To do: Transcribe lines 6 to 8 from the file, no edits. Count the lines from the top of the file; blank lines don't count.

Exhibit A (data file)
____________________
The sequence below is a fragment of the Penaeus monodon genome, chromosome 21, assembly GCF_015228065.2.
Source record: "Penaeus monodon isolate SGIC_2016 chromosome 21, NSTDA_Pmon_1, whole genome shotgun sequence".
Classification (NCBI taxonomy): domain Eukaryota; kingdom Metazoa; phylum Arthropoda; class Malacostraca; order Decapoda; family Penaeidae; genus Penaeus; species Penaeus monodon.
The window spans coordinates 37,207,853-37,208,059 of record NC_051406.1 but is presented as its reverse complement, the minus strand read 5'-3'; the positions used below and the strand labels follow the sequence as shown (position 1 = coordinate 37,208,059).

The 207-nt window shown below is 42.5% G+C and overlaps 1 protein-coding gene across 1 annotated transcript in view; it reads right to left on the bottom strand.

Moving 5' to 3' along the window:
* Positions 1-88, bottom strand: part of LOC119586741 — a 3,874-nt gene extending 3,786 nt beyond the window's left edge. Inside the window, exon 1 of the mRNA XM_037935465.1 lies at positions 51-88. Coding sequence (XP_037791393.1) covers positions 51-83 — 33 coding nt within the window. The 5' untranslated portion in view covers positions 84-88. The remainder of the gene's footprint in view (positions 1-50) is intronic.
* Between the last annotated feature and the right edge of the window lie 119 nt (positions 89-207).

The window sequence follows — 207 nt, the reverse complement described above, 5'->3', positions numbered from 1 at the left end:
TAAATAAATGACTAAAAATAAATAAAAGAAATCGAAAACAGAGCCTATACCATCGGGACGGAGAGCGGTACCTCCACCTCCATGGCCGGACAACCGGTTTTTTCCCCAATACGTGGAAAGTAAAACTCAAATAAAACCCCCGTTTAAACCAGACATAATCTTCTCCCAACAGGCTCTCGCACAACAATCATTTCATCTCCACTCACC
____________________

Moving 5' to 3' along the window:
* Positions 1-88, bottom strand: part of LOC119586741 — a 3,874-nt gene extending 3,786 nt beyond the window's left edge. Inside the window, exon 1 of the mRNA XM_037935465.1 lies at positions 51-88. Coding sequence (XP_037791393.1) covers positions 51-83 — 33 coding nt within the window. The 5' untranslated portion in view covers positions 84-88. The remainder of the gene's footprint in view (positions 1-50) is intronic.
* Between the last annotated feature and the right edge of the window lie 119 nt (positions 89-207).